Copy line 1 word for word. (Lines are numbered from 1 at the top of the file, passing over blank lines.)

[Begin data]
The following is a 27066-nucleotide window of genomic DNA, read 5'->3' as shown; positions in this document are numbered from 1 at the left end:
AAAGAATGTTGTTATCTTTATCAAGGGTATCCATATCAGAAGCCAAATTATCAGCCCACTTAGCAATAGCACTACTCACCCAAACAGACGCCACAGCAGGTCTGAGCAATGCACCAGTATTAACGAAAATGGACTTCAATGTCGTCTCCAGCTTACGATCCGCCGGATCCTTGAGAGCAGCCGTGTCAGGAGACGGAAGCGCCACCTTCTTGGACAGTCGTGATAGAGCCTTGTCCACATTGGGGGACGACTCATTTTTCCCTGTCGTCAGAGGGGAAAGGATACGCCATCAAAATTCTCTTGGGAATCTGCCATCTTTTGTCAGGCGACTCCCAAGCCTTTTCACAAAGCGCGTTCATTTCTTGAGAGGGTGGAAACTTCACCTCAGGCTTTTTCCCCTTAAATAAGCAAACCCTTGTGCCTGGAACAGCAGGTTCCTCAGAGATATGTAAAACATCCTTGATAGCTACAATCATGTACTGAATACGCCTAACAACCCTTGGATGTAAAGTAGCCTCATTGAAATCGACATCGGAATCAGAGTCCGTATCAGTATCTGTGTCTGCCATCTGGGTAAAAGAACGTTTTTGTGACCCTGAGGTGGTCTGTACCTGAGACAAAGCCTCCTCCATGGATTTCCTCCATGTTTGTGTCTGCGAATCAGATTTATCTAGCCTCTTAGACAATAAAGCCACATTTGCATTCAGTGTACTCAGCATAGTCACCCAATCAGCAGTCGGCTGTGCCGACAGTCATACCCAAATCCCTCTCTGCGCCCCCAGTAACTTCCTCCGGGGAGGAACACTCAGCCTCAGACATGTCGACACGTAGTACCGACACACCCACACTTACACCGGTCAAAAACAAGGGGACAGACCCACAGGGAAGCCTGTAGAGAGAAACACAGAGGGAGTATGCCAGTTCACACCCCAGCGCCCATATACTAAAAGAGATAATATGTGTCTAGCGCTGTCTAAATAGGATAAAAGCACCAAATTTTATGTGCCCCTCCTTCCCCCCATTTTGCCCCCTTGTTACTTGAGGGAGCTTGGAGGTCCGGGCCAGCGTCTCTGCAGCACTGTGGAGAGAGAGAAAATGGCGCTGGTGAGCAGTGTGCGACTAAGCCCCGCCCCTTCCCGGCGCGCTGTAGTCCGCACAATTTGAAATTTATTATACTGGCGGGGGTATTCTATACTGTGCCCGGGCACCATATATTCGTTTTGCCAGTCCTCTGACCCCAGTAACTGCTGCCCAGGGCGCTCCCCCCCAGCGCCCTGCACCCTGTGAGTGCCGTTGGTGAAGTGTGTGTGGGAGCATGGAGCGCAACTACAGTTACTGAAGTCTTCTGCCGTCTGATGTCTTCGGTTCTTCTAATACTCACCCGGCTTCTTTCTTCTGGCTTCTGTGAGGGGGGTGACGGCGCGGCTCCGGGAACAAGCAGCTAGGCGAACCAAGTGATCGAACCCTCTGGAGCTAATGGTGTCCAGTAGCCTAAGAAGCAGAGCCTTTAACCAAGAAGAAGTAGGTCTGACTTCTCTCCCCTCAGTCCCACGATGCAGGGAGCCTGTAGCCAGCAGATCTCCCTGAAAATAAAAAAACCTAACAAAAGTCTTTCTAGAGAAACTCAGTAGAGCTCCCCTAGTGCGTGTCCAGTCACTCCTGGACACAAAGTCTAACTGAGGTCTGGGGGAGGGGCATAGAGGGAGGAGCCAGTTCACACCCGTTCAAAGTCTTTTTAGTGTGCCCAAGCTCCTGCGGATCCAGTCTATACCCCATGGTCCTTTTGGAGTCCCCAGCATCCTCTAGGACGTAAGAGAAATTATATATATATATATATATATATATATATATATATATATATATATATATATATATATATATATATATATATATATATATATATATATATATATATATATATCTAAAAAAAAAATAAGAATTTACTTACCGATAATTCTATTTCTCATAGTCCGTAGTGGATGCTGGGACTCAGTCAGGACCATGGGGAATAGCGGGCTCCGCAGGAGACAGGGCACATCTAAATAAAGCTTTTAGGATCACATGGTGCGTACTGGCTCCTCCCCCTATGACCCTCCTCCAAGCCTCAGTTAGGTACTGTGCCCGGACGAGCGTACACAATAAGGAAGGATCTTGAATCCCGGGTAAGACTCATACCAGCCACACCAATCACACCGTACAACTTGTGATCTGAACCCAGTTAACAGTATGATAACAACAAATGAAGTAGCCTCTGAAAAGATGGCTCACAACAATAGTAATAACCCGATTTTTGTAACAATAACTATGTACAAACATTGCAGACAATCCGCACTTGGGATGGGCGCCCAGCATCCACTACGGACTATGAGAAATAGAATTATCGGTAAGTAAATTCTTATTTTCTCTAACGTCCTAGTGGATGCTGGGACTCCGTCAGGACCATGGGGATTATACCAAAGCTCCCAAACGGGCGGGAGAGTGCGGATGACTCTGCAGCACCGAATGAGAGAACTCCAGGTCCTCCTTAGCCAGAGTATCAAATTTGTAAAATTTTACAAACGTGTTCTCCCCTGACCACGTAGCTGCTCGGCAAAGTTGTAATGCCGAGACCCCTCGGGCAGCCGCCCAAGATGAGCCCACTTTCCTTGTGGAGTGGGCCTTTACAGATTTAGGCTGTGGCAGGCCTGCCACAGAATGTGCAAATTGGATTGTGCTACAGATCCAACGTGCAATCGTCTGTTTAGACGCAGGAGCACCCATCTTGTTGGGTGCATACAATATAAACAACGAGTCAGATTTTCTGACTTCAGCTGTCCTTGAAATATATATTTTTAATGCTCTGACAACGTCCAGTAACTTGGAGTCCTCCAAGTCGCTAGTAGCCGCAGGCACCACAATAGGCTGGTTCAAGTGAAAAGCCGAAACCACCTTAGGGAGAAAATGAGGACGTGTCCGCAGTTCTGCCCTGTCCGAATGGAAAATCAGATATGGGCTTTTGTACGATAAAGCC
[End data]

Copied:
The following is a 27066-nucleotide window of genomic DNA, read 5'->3' as shown; positions in this document are numbered from 1 at the left end: